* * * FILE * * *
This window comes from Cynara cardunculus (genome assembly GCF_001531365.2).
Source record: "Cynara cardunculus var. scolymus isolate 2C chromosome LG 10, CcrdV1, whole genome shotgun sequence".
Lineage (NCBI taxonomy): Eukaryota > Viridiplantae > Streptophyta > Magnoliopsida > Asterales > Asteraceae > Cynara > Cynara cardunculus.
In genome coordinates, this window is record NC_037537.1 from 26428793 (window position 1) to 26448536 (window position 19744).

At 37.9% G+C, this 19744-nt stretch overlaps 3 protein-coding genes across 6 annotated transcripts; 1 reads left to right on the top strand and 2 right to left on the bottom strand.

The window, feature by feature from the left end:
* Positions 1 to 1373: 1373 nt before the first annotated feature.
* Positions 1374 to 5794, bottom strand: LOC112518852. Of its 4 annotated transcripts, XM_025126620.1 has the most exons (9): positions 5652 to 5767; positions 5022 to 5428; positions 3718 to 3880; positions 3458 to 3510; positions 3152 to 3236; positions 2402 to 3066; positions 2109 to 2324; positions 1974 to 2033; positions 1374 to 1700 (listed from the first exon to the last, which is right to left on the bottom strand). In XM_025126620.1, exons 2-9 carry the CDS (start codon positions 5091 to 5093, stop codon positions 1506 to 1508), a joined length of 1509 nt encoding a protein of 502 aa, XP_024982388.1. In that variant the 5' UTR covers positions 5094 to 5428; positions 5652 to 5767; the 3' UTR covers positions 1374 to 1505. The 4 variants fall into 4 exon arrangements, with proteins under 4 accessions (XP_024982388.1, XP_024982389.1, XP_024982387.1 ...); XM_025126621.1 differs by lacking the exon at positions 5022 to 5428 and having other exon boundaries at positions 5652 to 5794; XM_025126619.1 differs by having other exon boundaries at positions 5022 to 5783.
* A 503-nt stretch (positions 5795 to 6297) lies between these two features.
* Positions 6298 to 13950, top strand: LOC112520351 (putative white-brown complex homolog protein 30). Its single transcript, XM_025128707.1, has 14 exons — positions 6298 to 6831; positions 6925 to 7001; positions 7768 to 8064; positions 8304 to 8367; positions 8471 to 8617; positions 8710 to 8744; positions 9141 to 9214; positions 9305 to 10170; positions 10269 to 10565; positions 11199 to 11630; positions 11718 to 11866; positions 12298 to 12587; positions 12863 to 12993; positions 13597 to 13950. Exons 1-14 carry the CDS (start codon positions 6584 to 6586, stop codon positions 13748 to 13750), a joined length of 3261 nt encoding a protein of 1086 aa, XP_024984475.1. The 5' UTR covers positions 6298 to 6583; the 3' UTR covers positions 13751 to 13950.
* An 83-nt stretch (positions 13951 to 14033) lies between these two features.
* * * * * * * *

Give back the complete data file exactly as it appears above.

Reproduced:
This window comes from Cynara cardunculus (genome assembly GCF_001531365.2).
Source record: "Cynara cardunculus var. scolymus isolate 2C chromosome LG 10, CcrdV1, whole genome shotgun sequence".
Lineage (NCBI taxonomy): Eukaryota > Viridiplantae > Streptophyta > Magnoliopsida > Asterales > Asteraceae > Cynara > Cynara cardunculus.
In genome coordinates, this window is record NC_037537.1 from 26428793 (window position 1) to 26448536 (window position 19744).

At 37.9% G+C, this 19744-nt stretch overlaps 3 protein-coding genes across 6 annotated transcripts; 1 reads left to right on the top strand and 2 right to left on the bottom strand.

The window, feature by feature from the left end:
* Positions 1 to 1373: 1373 nt before the first annotated feature.
* Positions 1374 to 5794, bottom strand: LOC112518852. Of its 4 annotated transcripts, XM_025126620.1 has the most exons (9): positions 5652 to 5767; positions 5022 to 5428; positions 3718 to 3880; positions 3458 to 3510; positions 3152 to 3236; positions 2402 to 3066; positions 2109 to 2324; positions 1974 to 2033; positions 1374 to 1700 (listed from the first exon to the last, which is right to left on the bottom strand). In XM_025126620.1, exons 2-9 carry the CDS (start codon positions 5091 to 5093, stop codon positions 1506 to 1508), a joined length of 1509 nt encoding a protein of 502 aa, XP_024982388.1. In that variant the 5' UTR covers positions 5094 to 5428; positions 5652 to 5767; the 3' UTR covers positions 1374 to 1505. The 4 variants fall into 4 exon arrangements, with proteins under 4 accessions (XP_024982388.1, XP_024982389.1, XP_024982387.1 ...); XM_025126621.1 differs by lacking the exon at positions 5022 to 5428 and having other exon boundaries at positions 5652 to 5794; XM_025126619.1 differs by having other exon boundaries at positions 5022 to 5783.
* A 503-nt stretch (positions 5795 to 6297) lies between these two features.
* Positions 6298 to 13950, top strand: LOC112520351 (putative white-brown complex homolog protein 30). Its single transcript, XM_025128707.1, has 14 exons — positions 6298 to 6831; positions 6925 to 7001; positions 7768 to 8064; positions 8304 to 8367; positions 8471 to 8617; positions 8710 to 8744; positions 9141 to 9214; positions 9305 to 10170; positions 10269 to 10565; positions 11199 to 11630; positions 11718 to 11866; positions 12298 to 12587; positions 12863 to 12993; positions 13597 to 13950. Exons 1-14 carry the CDS (start codon positions 6584 to 6586, stop codon positions 13748 to 13750), a joined length of 3261 nt encoding a protein of 1086 aa, XP_024984475.1. The 5' UTR covers positions 6298 to 6583; the 3' UTR covers positions 13751 to 13950.
* An 83-nt stretch (positions 13951 to 14033) lies between these two features.